'The Nice Guys' Movie Review - Rolling Stone
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The Nice Guys

Ryan Gosling and Russell Crowe run around scuzzy Seventies Hell-Ay in this pulpy buddy comedy

The Nice Guys; Movie; Review; Rolling StoneThe Nice Guys; Movie; Review; Rolling Stone

Ryan Gosling, far left, and Russell Crowe in 'The Nice Guys.'

Warner Bros. Pictures

Russell Crowe and Ryan Gosling are clearly enjoying the hell out of each other in this crime caper set in 1977 Los Angeles. So how can you resist? You won’t. Their rowdy give-and-take and enthusiastic head-bashing can’t disguise the fact that The Nice Guys is basically a throwaway. But you might not care since the atmosphere, as delivered by master cinematographer Philippe Rousselot, is so deliciously scuzzy and inviting. Director and co-writer Shane Black, relieved of the Marvel comic-book responsibilities imposed by Iron Man 3, returns to the shambling pulp fiction that made 2005’s woefully undervalued Kiss Kiss Bang Bang one of my most cherished cult addictions. The Nice Guys isn’t at that level. There are even times when Black seems to be letting Crowe and Gosling make the whole thing up as they go along. Not a bad thing.

Gosling plays Holland March, a private dick. And Crowe is Jackson Healy, a hired gun with no patience for March’s dicking around. Since Black made his bones  and his fortune two decades ago churning out hardcore action scripts for Lethal Weapon, The Last Boy Scout and The Long Kiss Goodnight, you expect the same adrenaline rush. But like its title, The Nice Guys is willing to take its sweet time between assorted R-rated bouts of assault and battery. Also, not a bad thing. It’s easy, maybe too easy, to lose track of the plot that Black cooked up with with Anthony Bagarozzi. Something about a dead porn star aptly named Misty Mountains, her friend Amelia (Margaret Qualley), also involved in porn, and a psycho killer named John Boy (a gonzo Matt Bomer) who wants to off Amelia in the name of a greater conspiracy involving environmental crimes.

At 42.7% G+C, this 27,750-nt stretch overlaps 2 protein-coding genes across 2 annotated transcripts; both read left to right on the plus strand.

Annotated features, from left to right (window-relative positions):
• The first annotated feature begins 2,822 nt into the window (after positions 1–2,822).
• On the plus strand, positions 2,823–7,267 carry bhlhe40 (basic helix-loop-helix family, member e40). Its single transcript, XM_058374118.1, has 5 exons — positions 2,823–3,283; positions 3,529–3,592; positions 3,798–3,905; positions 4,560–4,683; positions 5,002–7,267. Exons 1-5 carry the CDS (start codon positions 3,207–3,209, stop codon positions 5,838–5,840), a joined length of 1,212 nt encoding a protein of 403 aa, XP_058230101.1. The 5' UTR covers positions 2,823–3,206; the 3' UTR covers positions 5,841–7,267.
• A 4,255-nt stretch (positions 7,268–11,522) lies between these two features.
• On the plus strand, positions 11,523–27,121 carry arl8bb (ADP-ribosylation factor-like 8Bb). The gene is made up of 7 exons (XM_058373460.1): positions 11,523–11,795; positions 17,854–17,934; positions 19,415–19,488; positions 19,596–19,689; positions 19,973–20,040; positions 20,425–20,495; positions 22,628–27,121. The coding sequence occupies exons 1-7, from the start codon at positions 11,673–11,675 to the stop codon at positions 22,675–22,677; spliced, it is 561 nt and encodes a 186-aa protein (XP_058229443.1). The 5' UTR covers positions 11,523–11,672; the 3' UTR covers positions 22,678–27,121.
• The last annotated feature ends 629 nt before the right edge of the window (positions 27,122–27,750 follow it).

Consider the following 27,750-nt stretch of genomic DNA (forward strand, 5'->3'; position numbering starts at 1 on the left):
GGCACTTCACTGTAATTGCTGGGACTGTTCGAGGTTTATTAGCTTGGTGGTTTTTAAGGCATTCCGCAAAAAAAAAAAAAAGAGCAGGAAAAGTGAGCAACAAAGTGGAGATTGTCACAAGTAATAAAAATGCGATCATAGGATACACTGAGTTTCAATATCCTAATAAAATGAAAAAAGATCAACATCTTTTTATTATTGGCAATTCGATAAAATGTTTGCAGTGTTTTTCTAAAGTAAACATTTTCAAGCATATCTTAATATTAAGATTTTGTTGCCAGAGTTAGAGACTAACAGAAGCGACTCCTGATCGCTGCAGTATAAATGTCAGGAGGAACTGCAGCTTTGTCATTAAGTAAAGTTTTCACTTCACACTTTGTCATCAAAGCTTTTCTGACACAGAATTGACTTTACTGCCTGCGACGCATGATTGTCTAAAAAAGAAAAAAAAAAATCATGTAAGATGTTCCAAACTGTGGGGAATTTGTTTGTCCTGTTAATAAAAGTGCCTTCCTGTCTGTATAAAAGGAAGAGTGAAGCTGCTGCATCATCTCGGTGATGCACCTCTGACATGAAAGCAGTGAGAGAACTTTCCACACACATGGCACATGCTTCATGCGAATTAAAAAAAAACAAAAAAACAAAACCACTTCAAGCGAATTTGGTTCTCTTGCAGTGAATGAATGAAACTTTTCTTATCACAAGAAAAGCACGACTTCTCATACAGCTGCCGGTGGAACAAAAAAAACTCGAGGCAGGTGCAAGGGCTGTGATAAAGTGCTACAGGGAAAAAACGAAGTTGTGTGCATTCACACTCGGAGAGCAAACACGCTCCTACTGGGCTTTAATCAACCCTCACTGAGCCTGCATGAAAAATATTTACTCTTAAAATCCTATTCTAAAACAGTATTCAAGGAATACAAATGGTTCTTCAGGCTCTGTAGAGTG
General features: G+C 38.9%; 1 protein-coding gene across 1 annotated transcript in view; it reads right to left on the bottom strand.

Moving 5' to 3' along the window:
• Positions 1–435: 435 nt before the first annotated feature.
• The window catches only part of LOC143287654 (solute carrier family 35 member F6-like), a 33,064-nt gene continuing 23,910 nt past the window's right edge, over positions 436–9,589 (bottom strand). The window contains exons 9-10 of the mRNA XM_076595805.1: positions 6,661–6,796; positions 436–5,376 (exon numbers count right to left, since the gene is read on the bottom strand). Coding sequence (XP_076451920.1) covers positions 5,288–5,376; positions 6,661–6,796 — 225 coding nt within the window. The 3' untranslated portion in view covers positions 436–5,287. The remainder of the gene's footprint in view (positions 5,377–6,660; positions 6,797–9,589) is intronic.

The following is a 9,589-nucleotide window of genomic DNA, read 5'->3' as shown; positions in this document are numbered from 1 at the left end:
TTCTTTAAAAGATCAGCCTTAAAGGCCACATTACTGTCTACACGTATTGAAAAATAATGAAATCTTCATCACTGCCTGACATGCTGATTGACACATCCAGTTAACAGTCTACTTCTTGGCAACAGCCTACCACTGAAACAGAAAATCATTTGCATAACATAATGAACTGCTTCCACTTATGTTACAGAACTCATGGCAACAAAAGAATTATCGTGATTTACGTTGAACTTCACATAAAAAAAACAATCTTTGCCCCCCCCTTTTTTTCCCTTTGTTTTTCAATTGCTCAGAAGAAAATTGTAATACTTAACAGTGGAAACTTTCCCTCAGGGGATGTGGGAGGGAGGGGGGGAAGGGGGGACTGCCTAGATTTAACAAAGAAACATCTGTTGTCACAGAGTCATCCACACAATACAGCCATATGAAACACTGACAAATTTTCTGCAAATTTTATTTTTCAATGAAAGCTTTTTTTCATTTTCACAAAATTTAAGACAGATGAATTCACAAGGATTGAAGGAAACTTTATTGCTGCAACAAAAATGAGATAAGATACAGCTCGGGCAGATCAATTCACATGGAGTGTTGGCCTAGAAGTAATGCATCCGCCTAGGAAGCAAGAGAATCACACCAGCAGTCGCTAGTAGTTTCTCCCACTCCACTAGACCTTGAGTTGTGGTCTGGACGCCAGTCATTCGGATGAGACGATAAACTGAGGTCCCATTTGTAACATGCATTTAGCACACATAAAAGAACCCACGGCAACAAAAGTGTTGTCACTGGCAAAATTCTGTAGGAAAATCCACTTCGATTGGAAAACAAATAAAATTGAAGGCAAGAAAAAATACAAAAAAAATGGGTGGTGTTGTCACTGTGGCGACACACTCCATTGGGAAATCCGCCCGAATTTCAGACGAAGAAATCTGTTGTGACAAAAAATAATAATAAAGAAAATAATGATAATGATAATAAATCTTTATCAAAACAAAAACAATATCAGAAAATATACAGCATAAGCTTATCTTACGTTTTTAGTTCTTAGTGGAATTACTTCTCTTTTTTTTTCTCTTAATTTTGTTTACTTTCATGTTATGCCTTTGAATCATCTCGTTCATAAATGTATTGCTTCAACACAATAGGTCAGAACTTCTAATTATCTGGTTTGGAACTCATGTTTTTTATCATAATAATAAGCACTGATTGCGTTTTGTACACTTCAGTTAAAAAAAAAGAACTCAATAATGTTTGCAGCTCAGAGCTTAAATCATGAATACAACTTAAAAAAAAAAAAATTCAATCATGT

Got that? No worries. Nothing really adds up, though March and especially Healy do a lot of huffing and puffing to make it look like a big deal. The fun here is in the actors. Did I mention Angourie Rice, who plays March’s 13-year-old daughter Holly? Rice is a genuine find and this is her breakout performance. Remember the name. Holly is smarter, faster and funnier than her divorced lush of a dad and his menacing new friend.

But the two stars are the main  attraction and they mix it up with bungling good humor. Loosey-goosey looks good on Gosling. And Crowe, out of Gladiator shape, relaxes into his role with the pleasurable nonchalance of an acting giant on a holiday. The plot keeps rearing its incoherent head in the form of Amelia’s mother. She’s Judith Kuttner, the chief of the California Department of Justice, and she’s played with an arsenal of hidden agendas by Kim Basinger who memorably teamed up with Crowe in 1997’s L.A. Confidential, the modern gold standard in film noir. Basinger won an Oscar for that film. Confidentially, The Nice Guys doesn’t scream out for Academy consideration. But if you’ll settle for random lunacy dished out by experts, dig right in.

In This Article: Russell Crowe, Ryan Gosling


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